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A week of important debates on the EU Withdrawal Bill and Universal Credit


It's been a long week of late nights in Westminster, and I'm very glad to be writing this on the train back home. 

The late nights are because of debates on the EU Withdrawal Bill. This is the most important constitutional issue of my political lifetime, so even though it meant being in parliament after 11.30pm on Tuesday, I don't grudge the time spent working to get it right.

In fact, although 8 days have been allocated for debates on this stage of the Bill in the Commons, that's not nearly enough when we have so many complex issues to discuss. On Wednesday, I proposed some important amendments regarding children's best interests after Brexit. But there was far too little time to debate them properly, something I pointed out, somewhat crossly, in my speech.

Thursday also saw me speaking in an oversubscribed debate with too little time for a full discussion of the issues, this time on Universal Credit, which is now being fully rolled out in my constituency. I've already heard from constituents about delays and mistakes in getting this benefit, and Trafford Housing Trust told me that the problems mean that 80% of their UC customers have rent arrears.  But Ministers don't seem to get the urgency of the situation. You can read the debate here or watch it here.

Away from the chamber, I've attended some very useful briefings, including one attended by Old Trafford-based organisation TLC, which works to tackle domestic violence. Air Products, based in Carrington, invited me to the Big Bang exhibition, showcasing UK engineering to MPs. Trafford Park- based food processors Cranswick hosted a dinner in parliament to talk about their business, and their plans for growth.  I met a number of refugee organisations, some of whom had also been at a conference I attended in Manchester last weekend, and heard some very distressing stories from asylum seekers who've been detained in Immigration Detention Centres, though they've done nothing wrong. I am really ashamed of the way we treat people who flee violence and persecution to seek safety in this country. I hope I can continue to raise the issue with Ministers. 


If this week has been a heavy one in parliament, last week was much more relaxing, as I was able to spend extra days back home. That gave me time to visit some great local organisations: Davyhulme Cubs, Sri Guru Gobind Singh Gurdwara, the fabulous music therapy projects run by charity Nordoff Robbins, the Somali Ogaden centre in Old Trafford, the WASPI women, and Seymour Park school. Thanks also to Moss Park Infants and St Matthews Primary schools, who recently visited me in parliament, to Wellacre who joined me in an online discussion organised by the Politics Project, and to Flixton Girls, who are hosting a voter registration drive among their senior students. I'm making an extra special effort to visit or meet schools and youth groups to mark Parliament Week this week, to talk about democracy and voting to my young constituents. And where I can't do that in person, I've been able to do so by video, both in the Wellacre digital surgery and answering questions for 1st Partington Guides.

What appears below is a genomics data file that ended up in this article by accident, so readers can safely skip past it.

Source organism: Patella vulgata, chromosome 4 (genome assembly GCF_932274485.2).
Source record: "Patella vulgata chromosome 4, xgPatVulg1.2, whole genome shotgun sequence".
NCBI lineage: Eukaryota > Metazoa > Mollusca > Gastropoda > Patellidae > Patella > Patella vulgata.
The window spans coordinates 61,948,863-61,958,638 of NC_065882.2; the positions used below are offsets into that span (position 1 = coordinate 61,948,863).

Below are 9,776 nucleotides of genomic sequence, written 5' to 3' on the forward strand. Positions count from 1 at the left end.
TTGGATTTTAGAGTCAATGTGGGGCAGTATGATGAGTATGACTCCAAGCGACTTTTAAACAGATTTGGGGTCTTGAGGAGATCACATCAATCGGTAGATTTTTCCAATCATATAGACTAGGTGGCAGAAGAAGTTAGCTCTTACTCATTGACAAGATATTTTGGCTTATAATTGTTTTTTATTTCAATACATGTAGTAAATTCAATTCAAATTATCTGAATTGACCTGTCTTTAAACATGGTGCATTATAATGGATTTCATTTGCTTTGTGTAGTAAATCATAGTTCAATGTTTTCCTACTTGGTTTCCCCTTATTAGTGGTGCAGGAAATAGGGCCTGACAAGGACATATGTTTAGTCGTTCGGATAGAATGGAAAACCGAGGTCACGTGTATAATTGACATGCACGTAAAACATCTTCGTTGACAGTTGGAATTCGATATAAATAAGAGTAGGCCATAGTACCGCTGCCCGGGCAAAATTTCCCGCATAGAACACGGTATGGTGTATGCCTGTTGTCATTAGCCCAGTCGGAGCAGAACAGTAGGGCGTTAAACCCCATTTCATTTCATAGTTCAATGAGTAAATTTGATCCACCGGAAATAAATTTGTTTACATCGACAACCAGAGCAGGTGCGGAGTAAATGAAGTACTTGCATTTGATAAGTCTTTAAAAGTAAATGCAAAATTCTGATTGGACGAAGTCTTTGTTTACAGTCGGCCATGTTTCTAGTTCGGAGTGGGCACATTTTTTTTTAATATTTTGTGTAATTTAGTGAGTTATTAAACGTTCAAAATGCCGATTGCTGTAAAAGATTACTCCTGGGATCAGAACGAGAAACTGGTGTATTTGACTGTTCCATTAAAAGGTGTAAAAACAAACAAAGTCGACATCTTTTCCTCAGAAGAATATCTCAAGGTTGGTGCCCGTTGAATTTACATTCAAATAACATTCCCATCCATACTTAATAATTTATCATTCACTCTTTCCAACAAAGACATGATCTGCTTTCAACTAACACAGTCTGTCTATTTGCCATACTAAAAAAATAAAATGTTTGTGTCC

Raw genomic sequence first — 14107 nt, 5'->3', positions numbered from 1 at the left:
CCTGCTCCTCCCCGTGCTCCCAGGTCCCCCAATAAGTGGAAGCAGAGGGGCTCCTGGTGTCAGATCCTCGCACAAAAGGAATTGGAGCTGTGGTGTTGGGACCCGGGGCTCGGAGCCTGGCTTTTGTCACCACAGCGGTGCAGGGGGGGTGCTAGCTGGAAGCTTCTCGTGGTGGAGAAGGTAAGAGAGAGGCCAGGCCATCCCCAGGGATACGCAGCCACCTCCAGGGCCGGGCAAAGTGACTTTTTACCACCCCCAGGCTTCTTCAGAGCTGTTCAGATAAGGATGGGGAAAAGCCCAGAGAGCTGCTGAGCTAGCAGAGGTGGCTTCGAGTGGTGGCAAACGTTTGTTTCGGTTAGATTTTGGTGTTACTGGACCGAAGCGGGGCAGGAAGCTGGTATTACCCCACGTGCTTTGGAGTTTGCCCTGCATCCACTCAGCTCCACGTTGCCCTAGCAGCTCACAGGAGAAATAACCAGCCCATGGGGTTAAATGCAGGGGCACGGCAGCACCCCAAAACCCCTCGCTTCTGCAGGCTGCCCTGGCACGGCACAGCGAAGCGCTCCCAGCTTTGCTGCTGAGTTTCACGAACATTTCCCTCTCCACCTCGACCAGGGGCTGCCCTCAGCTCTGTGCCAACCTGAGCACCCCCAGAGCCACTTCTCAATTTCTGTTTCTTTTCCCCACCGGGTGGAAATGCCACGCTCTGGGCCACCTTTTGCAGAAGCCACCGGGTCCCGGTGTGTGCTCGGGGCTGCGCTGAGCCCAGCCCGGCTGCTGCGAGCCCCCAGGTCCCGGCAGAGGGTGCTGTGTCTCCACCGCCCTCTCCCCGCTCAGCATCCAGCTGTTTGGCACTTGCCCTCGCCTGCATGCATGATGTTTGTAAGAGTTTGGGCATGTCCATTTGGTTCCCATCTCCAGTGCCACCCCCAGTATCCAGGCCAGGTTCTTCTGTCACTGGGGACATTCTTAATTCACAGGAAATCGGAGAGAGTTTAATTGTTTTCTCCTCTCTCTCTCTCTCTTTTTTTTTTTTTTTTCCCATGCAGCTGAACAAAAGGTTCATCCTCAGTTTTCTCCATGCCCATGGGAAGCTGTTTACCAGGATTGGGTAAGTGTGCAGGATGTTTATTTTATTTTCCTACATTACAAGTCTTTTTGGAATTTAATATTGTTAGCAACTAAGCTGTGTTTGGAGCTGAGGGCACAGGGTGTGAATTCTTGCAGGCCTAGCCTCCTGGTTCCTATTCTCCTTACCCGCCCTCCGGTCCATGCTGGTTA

As always, it was an honour to attend the Remembrance Ceremony on Sunday, and this year I was glad to join friends and neighbours at Davyhulme Circle, and then at the John Alker club, where it was great to spend time with service men and women, veterans and volunteers. I also attended a short but lovely ceremony at the Trafford Centre last Saturday, at exactly the 11th hour on the 11th day of the 11th month, the precise anniversary of when the armistice began.

This is always a very special and moving day in Stretford and Urmston, and I am always very proud to attend the commemoration events. 


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